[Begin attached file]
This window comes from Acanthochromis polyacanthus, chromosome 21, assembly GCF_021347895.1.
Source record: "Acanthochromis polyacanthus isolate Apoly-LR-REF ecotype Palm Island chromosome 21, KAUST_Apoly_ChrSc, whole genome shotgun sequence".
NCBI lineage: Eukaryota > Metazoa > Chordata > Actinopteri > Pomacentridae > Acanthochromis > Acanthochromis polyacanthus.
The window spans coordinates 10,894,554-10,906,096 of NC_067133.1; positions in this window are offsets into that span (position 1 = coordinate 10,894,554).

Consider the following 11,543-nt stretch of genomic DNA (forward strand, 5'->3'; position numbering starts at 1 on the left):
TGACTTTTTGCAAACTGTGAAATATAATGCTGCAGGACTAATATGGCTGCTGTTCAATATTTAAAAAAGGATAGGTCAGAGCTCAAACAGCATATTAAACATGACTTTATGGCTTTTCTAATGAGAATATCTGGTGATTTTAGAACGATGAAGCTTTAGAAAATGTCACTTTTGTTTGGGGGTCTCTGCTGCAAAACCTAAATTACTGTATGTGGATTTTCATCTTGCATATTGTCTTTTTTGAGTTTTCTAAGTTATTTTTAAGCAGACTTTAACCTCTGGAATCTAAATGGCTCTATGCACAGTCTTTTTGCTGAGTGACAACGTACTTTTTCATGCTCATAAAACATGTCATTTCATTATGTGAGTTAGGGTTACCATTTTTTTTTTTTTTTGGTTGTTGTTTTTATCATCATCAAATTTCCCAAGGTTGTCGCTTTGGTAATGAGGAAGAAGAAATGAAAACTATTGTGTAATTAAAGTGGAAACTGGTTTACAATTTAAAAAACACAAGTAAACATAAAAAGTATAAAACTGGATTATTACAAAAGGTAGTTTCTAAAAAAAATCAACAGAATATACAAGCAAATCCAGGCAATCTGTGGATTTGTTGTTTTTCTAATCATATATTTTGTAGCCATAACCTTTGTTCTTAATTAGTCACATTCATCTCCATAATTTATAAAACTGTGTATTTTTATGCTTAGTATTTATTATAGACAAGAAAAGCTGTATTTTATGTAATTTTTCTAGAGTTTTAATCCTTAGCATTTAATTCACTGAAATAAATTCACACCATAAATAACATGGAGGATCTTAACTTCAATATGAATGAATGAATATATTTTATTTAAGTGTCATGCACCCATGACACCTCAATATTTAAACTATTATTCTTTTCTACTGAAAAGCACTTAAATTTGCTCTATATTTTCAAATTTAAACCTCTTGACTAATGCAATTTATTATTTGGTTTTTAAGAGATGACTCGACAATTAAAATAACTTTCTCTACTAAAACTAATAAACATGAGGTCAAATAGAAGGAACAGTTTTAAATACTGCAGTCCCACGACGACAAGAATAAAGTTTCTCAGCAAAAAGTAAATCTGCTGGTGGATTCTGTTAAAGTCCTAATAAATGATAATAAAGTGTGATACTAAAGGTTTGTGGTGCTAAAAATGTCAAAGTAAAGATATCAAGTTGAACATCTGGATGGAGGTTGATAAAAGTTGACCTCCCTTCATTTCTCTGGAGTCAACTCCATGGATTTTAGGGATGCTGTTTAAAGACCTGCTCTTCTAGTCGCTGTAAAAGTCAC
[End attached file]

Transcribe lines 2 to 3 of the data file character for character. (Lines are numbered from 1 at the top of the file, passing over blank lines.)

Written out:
Source record: "Acanthochromis polyacanthus isolate Apoly-LR-REF ecotype Palm Island chromosome 21, KAUST_Apoly_ChrSc, whole genome shotgun sequence".
NCBI lineage: Eukaryota > Metazoa > Chordata > Actinopteri > Pomacentridae > Acanthochromis > Acanthochromis polyacanthus.